The Threat of Cryptosporidium

The threat of cryptosporidium outbreak is even greater with sediment in the floor of a water storage tank.   Again Sediment can harbor bacteria, cryptosporidium and other contaminates.  The best defense to insure a protozoa like  cryptosporidium will not take up residence in your water storage system may be to keep the tanks free of sediment.  In the Spring of 1993 over 100 people died as a result of a cryptosporidium outbreak that was directly associated with the Howard Avenue Water Purification Plant.  This was the largest water born disease ever documented in United States history.  It is estimated that over 400,000 people became ill with diarrhea.  

Due to the fact that cryptosporidium is a protozoa parasite with a thick outer shell it is highly resistant to disinfectants such as chlorine.  The best defense to ensure it will not inhabit your water system may be to make sure your water tanks remain sediment free.  This will remove and habitat that small amounts bacteria or protozoa could lodge and grow in, Preventing possible public health problem in the most simple way.  Keeping water storage tanks clean.    

Sediment being removed

Photo: Sediment being removed from Potable Water Storage Tank.

What is in the floor of your tank Call RON PERRIN to find out 1-888-481-1768

See www.ronperrin.com  for more details.

Cleaning Potable Water Storage Tanks is what we do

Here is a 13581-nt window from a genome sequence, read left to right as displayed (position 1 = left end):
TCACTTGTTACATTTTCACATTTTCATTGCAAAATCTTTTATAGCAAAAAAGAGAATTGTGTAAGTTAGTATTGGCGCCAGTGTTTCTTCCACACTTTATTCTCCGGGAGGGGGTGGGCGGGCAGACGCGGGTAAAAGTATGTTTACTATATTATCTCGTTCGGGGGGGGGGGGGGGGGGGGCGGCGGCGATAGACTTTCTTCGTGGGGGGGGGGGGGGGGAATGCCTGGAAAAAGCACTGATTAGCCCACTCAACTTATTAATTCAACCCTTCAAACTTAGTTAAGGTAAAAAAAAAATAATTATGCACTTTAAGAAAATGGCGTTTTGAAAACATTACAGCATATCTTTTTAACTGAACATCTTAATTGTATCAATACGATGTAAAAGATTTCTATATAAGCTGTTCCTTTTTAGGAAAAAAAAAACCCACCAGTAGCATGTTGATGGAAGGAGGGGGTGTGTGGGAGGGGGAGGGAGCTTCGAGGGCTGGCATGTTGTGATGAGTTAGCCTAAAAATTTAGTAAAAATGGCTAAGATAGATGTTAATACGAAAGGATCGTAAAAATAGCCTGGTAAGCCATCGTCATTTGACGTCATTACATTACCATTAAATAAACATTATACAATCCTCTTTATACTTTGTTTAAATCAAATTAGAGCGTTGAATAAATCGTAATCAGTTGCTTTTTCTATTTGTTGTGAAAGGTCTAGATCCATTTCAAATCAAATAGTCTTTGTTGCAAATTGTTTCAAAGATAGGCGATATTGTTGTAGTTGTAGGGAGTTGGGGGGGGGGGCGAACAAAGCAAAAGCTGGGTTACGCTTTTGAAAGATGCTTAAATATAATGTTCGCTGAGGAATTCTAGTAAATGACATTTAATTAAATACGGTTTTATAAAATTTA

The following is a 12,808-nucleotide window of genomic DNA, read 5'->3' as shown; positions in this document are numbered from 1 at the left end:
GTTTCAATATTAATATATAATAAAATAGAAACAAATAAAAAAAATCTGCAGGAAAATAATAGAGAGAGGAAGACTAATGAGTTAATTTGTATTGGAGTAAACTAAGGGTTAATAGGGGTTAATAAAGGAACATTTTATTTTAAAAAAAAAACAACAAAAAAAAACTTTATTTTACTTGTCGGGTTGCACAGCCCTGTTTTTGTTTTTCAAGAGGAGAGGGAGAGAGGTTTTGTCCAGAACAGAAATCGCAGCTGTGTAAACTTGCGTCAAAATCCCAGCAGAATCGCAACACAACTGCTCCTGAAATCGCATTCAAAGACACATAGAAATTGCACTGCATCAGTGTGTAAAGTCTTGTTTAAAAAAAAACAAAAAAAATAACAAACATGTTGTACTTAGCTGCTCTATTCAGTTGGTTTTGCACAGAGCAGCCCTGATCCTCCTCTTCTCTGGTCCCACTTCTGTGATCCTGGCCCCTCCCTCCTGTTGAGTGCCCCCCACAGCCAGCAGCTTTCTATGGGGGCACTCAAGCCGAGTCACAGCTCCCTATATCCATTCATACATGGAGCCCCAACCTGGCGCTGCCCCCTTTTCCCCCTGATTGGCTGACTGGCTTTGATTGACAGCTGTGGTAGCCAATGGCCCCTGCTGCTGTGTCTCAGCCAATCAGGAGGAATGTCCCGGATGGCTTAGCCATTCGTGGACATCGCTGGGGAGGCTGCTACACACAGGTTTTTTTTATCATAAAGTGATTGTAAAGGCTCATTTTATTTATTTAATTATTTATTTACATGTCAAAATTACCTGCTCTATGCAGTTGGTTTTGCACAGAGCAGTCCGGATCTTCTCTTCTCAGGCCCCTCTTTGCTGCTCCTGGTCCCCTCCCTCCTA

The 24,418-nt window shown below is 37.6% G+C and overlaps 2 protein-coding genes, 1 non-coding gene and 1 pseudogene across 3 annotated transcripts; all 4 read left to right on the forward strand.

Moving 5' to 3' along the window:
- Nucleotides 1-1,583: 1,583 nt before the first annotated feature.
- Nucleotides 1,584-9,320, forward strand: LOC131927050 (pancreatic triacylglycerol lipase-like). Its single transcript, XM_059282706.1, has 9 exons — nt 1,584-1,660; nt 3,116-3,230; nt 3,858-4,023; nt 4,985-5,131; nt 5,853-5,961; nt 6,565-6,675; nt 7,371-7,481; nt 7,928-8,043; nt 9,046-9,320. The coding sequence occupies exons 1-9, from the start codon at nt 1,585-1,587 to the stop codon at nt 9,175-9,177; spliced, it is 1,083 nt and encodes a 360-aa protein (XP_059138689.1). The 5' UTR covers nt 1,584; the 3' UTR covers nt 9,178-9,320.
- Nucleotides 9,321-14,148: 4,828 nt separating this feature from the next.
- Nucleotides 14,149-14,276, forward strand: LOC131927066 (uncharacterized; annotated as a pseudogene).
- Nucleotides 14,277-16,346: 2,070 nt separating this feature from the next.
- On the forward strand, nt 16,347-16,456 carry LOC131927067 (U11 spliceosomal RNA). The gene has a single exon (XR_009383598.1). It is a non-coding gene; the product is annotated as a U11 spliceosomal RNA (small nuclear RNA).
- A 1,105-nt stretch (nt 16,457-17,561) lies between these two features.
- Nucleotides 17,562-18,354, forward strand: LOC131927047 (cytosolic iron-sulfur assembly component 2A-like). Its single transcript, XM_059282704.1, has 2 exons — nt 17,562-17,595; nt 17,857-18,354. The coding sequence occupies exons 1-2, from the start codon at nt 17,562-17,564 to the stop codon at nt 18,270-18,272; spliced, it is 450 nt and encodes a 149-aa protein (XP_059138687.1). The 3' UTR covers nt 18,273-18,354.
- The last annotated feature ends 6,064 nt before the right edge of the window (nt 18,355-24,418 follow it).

Divers prepare to go into a potable water storage tank

Divers prepare to go into a potable water storage tank by washing down with a 200ppm chlorine solution.  On this date 3 to 6 inches of sediment was removed form a 300,000 gallon tank.

Diver entering potable water

The certified diver is wearing a dry suit and full face mask.  The dry suit ensures that no part of the divers body touches the water.  All of the equipment is purchased for and only used in potable water.  Many off-shore companies have a hard time sticking to this rule when they only work in potable water tanks occasionally.  RON PERRIN WATER TECHNOLOGIES divers work in potable water every week.  Potable water inspection and tank cleaning is #1 job.

Having your water tanks inspected and cleaned when needed is the best way to insure the health of your system.

Call us today toll free at 1-888-481-1768.  Or fax a list of your tanks and sizes to 817-246-1740 for a QUICK QUOTE!